The US and Cuba have announced that the two countries would reopen their embassies this month, signalling a return to normalcy since the Cold War.
In his address from the White House Rose Garden on Wednesday, US President Barack Obama called the move a "historic step forward" and said: "You can't hold the future of Cuba hostage to what happened in the past."
He said it was time for the US to re-establish diplomatic relations with Cuba. Reports say the two former rivals agreed to unfreeze ties on 20 July, possibly reopening embassies in Washington and Havana.
Obama also said that working more closely with Cuba would allow the US to address human rights issues. "We will not hesitate to speak out when we see actions that contradict those values," Obama said.
A note from Obama was delivered at a brief ceremony at the Cuban Foreign Ministry in Havana, ending the 54-year-long stalemate that began during the Eisenhower administration.
In his letter to Obama, President Raul Castro said, "We want to develop a friendship between our two nations that is based on the equality of rights and the people's free will."
He noted that each nation must respect the territorial integrity of the other and they should not interfere in each other's political affairs.
In Cuba, a government statement said President Castro would send Foreign Minister Bruno Rodriguez to open the Cuban embassy in Washington on 20 July. The delegation will include "prominent representatives of Cuban society", AP reported.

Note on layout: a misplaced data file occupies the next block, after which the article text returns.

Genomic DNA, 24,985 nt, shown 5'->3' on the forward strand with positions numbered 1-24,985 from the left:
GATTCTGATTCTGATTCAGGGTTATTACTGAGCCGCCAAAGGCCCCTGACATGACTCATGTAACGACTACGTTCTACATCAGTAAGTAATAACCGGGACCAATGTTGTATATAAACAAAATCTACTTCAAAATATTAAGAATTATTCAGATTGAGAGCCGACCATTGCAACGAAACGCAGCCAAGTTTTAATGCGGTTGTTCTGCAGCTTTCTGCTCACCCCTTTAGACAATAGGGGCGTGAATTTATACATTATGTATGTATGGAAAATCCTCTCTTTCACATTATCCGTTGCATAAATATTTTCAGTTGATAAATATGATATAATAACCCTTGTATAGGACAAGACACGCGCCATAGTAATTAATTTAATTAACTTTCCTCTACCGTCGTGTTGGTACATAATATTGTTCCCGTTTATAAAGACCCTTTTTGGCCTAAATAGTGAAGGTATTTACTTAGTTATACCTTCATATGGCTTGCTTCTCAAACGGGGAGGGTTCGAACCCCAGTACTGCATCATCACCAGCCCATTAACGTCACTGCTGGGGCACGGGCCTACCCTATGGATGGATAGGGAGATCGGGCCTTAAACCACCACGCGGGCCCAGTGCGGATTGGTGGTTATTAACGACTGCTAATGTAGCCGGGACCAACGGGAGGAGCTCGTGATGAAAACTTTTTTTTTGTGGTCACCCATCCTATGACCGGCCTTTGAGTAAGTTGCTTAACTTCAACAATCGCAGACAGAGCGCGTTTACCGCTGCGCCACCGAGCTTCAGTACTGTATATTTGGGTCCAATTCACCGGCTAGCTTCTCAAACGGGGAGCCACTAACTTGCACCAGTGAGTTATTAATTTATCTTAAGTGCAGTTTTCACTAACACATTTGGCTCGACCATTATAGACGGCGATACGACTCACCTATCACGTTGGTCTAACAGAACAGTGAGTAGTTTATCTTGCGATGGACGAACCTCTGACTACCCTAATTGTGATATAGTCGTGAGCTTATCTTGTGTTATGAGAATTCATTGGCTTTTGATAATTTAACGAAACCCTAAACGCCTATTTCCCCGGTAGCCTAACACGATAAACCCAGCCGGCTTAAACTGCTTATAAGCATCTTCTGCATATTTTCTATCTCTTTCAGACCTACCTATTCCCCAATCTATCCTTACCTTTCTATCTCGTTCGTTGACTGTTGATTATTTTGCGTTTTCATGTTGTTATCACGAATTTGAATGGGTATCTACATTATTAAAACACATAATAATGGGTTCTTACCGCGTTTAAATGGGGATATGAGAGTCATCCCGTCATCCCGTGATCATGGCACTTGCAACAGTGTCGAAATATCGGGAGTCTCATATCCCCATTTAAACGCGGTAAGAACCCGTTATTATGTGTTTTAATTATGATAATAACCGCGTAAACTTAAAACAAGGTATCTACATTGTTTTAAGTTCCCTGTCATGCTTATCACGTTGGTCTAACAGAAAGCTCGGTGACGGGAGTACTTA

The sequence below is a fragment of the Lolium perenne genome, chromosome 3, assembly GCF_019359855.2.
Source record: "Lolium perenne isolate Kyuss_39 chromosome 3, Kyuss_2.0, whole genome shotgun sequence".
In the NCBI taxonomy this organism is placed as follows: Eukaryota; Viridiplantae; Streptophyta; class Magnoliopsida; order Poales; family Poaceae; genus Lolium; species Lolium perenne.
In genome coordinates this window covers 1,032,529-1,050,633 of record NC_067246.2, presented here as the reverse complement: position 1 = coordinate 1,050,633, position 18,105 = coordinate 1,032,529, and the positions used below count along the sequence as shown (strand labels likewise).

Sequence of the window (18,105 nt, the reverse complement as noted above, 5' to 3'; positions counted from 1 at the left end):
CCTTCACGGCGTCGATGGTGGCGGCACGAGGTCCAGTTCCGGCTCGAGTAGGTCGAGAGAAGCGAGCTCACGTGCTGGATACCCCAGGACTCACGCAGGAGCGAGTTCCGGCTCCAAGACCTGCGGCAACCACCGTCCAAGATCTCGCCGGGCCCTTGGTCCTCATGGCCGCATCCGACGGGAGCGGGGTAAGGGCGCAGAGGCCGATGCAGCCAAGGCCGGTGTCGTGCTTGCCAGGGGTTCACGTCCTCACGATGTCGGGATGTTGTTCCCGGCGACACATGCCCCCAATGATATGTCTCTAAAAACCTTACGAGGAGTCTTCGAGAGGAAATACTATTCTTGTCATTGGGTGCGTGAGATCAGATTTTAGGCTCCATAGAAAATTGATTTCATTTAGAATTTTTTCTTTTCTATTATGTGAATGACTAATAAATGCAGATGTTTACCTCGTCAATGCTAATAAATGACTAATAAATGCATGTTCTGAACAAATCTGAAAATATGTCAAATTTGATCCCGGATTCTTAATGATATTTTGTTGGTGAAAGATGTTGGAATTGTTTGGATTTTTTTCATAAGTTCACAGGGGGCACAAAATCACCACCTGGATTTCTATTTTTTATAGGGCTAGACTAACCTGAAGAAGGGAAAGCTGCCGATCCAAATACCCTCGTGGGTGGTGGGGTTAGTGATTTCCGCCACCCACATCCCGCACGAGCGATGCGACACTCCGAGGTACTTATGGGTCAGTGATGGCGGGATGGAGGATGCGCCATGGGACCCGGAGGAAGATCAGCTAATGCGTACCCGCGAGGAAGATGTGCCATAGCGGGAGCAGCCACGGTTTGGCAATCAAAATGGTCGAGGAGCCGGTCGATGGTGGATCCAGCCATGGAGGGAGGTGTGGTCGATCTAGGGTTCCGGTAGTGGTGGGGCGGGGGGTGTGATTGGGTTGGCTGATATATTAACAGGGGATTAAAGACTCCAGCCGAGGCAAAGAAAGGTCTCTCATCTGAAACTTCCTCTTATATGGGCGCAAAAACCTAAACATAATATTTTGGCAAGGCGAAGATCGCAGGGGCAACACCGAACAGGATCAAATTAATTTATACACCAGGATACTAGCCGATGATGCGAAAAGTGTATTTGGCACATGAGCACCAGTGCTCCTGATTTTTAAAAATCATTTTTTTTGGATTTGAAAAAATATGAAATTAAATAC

Earlier in May, the US removed Cuba from its list of state sponsors of terror, but trade and travel embargo remain a hurdle to be overcome with Cuba alleging violation of international laws.
"There could be no normal relations between Cuba and the United States as long as the economic, commercial and financial blockade continues to be fully implemented, causing damage and scarcities to the Cuban people," reads a Cuban foreign ministry statement received by CNN.
While many trade and travel prohibitions have been relaxed, many remain that can only be removed by legislation.
Obama has asked Congress to lift an embargo that prevents Cubans from travelling or doing business in the US. But Congress, controlled by Republicans, is not inclined to do so.
Lastly, Obama announced that "later this summer, Secretary John Kerry will travel to Havana formally to proudly raise the American flag over our embassy once more".